Committee of Secret Correspondence

The Committee of Secret Correspondence was a committee formed by the Second Continental Congress and active from 1775 to 1776. The Committee played a large role in attracting French aid and alliance during the American Revolution. In 1777, the Committee of Secret Correspondence was renamed the Committee of Foreign Affairs.

Read more about Committee Of Secret CorrespondenceCreation, Duties, Original Members, Significance of The "Secrecy", Julien-Alexandre Achard De Bonvouloir and The Committee of Secret Correspondence, Silas Deane and The Committee of Secret Correspondence, Effect of The Committee of Secret Correspondence On The American Revolution

Other articles related to "committee of secret correspondence, committee of, committee":

Committee Of Secret Correspondence - Effect of The Committee of Secret Correspondence On The American Revolution
... Although the Committee of Secret Correspondence was replaced by the Committee of Foreign Affairs on April 17, 1777, the Committee of Secret Correspondence will always be remembered for the large impact ... The Committee played a large role in convincing France to forge an alliance and aid the United States, which in part led to the United States gaining independence from Britain ... sign the Treaty of Paris, on September 3, 1783, which was negotiated by members of the Committee of Secret Correspondence John Jay and Benjamin Franklin ...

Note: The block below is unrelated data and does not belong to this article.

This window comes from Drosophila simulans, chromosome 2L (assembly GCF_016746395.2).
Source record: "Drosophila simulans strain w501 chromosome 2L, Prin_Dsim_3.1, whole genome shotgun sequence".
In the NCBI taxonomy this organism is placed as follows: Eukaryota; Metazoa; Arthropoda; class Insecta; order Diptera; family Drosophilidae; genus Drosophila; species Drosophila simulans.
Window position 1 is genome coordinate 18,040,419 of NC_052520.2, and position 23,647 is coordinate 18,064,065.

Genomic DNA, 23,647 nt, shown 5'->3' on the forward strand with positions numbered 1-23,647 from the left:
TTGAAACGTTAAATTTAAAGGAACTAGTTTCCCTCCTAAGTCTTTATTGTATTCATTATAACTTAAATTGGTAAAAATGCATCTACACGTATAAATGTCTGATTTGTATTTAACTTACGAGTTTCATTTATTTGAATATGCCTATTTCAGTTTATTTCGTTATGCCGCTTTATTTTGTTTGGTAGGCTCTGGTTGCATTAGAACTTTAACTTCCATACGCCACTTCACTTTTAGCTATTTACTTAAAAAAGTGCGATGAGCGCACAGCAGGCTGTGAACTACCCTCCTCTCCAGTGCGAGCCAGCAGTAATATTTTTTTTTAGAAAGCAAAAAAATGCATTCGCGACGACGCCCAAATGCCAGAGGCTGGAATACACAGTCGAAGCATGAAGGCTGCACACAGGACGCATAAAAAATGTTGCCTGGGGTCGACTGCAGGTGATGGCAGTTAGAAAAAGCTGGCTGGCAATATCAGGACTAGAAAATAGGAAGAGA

Famous quotes containing the words committee of, committee and/or secret:

    I find it profoundly symbolic that I am appearing before a committee of fifteen men who will report to a legislative body of one hundred men because of a decision handed down by a court comprised of nine men—on an issue that affects millions of women.... I have the feeling that if men could get pregnant, we wouldn’t be struggling for this legislation. If men could get pregnant, maternity benefits would be as sacrosanct as the G.I. Bill.
    Letty Cottin Pogrebin (20th century)

    A committee is organic rather than mechanical in its nature: it is not a structure but a plant. It takes root and grows, it flowers, wilts, and dies, scattering the seed from which other committees will bloom in their turn.
    C. Northcote Parkinson (1909–1993)

    children frowned
    At something dull; fathers had never known

    Success so huge and wholly farcical;
    The women shared
    The secret like a happy funeral;
    Philip Larkin (1922–1985)